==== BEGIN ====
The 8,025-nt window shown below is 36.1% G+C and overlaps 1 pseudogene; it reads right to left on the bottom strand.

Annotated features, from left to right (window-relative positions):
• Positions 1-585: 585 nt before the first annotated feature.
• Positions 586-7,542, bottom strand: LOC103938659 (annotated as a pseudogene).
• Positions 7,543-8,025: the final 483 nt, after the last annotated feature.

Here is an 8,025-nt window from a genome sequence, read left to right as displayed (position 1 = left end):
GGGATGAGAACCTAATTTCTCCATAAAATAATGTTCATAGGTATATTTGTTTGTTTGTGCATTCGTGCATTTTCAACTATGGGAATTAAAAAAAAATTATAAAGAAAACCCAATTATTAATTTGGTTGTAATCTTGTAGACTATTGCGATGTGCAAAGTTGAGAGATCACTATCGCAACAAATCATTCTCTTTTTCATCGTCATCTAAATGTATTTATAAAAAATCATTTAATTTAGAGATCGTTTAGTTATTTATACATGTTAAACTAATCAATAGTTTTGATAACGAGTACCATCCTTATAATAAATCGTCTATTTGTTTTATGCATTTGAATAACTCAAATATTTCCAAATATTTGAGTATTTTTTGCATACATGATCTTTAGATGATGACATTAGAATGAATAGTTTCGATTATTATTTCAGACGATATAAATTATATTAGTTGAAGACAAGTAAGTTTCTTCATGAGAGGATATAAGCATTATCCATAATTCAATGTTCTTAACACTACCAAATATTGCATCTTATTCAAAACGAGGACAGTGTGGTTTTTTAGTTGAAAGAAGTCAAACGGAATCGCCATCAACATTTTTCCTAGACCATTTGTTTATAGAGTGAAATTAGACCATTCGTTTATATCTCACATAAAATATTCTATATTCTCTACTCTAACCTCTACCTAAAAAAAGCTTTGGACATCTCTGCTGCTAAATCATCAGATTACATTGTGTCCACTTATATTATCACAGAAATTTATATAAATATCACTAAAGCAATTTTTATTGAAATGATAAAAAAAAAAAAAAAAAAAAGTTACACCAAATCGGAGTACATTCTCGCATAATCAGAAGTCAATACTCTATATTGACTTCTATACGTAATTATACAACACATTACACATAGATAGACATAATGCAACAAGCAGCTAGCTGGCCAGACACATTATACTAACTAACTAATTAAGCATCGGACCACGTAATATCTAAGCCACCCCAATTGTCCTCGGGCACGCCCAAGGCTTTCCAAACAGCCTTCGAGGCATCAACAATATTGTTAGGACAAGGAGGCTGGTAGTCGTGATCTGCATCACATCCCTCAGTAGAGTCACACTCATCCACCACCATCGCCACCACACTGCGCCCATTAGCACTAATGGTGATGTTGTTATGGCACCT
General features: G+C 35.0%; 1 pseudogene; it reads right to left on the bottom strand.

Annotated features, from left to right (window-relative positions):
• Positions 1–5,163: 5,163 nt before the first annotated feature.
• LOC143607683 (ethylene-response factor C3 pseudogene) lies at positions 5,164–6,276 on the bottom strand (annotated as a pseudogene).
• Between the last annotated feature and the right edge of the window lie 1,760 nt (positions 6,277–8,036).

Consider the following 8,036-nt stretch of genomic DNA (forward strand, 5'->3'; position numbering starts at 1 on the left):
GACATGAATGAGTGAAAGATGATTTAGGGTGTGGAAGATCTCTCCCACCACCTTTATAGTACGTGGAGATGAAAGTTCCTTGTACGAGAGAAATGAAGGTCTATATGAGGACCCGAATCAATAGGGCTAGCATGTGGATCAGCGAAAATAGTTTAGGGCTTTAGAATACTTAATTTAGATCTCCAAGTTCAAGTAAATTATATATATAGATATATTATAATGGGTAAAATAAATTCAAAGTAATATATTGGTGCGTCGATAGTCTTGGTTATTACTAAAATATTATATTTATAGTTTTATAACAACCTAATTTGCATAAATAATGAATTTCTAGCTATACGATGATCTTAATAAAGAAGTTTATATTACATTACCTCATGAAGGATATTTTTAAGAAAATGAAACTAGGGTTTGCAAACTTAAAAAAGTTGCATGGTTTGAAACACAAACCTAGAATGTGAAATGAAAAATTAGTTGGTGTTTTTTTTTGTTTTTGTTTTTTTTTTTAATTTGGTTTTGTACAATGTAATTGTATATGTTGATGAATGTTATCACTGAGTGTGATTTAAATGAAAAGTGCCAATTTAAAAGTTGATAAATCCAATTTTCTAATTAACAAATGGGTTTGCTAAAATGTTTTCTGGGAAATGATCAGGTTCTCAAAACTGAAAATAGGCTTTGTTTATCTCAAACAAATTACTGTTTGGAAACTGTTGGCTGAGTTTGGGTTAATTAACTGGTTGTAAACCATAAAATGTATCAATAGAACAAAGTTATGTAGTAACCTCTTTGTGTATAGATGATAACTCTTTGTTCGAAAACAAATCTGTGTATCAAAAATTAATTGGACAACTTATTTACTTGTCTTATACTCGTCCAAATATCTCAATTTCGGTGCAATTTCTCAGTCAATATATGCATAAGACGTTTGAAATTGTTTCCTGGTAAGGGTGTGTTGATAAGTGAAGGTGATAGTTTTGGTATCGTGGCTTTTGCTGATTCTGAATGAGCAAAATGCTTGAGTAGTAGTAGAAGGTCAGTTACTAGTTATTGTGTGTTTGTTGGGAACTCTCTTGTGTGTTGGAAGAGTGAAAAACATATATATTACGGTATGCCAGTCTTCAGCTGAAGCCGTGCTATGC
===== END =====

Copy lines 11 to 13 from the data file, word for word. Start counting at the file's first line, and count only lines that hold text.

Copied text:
• LOC143607683 (ethylene-response factor C3 pseudogene) lies at positions 5,164–6,276 on the bottom strand (annotated as a pseudogene).
• Between the last annotated feature and the right edge of the window lie 1,760 nt (positions 6,277–8,036).

Consider the following 8,036-nt stretch of genomic DNA (forward strand, 5'->3'; position numbering starts at 1 on the left):